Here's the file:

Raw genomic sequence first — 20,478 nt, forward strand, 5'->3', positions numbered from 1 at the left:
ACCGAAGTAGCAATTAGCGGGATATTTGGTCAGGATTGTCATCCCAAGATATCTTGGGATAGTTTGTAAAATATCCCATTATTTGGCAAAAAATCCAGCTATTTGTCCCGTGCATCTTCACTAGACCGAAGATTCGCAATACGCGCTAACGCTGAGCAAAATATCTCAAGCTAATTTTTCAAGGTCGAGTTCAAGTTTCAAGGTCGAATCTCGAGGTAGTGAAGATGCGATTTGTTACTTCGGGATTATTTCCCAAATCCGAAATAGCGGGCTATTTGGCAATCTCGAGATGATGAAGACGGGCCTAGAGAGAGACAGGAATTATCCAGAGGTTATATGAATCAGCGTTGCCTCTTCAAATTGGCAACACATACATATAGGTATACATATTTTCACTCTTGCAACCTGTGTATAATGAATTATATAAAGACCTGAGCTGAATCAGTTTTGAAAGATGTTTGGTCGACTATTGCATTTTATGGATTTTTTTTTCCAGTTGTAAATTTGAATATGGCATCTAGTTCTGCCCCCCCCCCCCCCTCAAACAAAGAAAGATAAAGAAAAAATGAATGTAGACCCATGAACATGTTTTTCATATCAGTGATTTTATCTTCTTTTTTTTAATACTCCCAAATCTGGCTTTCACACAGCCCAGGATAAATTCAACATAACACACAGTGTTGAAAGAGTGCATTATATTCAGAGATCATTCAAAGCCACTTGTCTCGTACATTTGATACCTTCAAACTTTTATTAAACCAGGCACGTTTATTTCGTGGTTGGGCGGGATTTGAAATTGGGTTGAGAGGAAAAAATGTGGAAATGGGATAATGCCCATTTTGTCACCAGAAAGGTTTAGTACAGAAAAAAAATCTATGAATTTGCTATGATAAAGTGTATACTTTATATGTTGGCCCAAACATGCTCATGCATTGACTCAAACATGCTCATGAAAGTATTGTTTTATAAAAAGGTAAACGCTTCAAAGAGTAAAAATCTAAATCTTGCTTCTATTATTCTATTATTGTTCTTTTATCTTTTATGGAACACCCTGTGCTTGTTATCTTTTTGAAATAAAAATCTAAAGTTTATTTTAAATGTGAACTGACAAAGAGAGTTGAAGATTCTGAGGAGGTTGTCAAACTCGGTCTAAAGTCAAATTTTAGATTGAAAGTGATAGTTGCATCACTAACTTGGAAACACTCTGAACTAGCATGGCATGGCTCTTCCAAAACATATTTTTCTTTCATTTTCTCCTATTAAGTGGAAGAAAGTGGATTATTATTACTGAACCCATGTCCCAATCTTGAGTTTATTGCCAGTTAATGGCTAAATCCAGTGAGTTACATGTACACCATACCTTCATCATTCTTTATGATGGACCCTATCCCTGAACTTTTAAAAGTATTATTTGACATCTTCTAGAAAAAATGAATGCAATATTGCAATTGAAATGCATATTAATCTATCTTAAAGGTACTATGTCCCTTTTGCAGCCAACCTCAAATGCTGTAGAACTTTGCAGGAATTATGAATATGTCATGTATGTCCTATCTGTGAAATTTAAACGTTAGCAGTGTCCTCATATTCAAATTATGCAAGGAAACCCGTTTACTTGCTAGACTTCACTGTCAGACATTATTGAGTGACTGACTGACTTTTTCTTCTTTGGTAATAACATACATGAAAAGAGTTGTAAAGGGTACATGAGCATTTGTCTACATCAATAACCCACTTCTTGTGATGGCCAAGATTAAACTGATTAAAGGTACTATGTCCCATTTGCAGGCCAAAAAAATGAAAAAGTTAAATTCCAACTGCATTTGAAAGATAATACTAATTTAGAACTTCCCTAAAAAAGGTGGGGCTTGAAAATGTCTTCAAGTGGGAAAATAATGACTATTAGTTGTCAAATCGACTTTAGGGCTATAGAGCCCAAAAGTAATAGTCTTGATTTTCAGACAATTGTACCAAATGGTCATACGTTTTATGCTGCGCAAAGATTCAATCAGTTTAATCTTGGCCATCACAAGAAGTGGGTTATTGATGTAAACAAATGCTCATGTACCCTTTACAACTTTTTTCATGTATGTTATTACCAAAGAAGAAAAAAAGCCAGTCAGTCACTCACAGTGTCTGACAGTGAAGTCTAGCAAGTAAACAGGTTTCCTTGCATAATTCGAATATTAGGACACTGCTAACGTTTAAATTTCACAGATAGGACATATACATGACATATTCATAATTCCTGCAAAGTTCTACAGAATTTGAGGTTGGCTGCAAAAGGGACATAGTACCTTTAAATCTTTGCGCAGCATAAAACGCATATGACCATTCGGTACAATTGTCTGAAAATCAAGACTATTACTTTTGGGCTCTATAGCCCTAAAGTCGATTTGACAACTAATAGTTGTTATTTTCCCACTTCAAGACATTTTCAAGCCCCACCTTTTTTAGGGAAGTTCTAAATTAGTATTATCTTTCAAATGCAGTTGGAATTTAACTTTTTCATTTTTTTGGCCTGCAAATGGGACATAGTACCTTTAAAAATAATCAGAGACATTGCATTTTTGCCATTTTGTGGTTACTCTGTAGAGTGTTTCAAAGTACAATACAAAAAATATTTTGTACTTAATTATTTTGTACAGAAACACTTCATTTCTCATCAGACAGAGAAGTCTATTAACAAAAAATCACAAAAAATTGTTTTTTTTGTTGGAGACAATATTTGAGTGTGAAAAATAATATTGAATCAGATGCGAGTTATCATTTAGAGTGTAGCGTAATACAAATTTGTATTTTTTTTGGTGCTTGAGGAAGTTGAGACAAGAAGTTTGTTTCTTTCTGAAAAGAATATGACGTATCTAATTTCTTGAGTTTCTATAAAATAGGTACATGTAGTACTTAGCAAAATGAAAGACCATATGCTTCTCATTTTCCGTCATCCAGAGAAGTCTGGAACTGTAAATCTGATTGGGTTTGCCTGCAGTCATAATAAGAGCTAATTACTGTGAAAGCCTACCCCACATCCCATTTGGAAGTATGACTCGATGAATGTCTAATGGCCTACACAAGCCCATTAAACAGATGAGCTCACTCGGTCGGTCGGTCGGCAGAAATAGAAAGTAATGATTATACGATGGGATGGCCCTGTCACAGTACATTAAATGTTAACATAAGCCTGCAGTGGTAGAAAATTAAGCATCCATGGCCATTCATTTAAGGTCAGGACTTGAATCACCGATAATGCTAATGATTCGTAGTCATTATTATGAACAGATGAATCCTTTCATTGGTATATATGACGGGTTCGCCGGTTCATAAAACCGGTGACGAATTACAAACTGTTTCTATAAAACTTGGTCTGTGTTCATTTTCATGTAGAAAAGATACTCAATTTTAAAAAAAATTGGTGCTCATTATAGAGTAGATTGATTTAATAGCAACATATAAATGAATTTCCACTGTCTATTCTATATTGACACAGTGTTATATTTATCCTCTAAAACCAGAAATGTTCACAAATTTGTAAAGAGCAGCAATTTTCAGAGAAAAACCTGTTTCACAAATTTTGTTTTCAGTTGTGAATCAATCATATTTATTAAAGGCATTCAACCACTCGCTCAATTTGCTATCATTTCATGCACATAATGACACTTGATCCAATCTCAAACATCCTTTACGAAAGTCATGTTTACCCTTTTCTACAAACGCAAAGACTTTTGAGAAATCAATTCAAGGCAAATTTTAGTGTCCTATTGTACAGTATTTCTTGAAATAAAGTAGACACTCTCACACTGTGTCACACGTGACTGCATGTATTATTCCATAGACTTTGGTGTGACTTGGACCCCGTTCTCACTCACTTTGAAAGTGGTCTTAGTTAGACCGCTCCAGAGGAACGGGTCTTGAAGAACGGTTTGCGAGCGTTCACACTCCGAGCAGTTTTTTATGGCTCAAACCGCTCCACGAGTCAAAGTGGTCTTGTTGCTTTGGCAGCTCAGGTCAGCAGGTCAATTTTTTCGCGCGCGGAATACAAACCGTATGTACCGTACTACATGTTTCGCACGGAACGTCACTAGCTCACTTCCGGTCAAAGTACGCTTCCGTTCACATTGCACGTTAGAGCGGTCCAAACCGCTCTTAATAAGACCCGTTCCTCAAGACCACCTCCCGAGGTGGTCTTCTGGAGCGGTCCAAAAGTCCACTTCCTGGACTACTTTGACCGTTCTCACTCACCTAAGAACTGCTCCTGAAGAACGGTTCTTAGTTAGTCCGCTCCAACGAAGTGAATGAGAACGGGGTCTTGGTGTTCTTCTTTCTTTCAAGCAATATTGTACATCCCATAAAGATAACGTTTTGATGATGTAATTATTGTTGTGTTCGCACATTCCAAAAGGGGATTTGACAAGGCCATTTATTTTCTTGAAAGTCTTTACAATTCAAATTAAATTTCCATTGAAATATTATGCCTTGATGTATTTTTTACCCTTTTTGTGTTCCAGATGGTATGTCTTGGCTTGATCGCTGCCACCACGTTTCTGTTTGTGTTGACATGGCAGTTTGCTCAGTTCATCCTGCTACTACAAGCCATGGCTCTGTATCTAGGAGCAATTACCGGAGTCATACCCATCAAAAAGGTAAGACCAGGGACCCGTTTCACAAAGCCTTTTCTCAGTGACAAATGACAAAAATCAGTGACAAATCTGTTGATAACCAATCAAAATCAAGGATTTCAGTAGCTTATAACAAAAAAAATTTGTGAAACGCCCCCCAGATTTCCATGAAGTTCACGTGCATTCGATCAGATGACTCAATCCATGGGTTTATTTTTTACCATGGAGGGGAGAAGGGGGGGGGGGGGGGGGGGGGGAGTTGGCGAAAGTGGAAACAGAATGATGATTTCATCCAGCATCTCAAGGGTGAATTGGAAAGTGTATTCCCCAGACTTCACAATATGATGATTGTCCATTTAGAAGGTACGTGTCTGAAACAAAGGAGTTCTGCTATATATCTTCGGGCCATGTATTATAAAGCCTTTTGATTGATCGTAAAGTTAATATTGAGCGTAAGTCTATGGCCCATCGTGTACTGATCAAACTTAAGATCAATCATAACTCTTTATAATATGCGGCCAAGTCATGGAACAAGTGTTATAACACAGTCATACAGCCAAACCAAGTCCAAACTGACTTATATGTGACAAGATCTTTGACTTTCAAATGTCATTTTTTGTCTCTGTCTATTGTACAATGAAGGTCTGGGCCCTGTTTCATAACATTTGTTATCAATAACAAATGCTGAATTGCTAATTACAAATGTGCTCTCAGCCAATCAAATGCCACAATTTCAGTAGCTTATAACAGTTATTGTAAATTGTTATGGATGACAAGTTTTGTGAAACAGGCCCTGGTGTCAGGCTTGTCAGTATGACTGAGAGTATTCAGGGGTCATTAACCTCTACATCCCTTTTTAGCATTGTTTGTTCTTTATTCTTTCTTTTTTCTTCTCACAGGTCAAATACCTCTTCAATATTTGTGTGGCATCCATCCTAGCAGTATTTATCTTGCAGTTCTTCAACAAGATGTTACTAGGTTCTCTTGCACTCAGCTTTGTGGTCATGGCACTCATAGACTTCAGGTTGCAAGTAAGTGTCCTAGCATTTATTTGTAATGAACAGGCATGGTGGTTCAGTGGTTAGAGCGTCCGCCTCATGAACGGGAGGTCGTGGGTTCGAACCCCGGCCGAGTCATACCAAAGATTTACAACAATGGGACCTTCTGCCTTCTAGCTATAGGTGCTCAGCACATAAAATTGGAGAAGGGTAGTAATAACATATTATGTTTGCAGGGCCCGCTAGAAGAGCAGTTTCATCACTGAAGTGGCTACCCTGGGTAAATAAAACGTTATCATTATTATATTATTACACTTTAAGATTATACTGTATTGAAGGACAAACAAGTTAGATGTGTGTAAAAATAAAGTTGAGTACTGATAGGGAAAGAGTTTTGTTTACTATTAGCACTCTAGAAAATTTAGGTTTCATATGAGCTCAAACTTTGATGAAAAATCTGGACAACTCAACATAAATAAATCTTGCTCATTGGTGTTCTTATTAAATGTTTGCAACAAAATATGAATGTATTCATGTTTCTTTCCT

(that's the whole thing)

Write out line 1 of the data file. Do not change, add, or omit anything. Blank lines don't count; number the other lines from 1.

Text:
Raw genomic sequence first — 20,478 nt, forward strand, 5'->3', positions numbered from 1 at the left: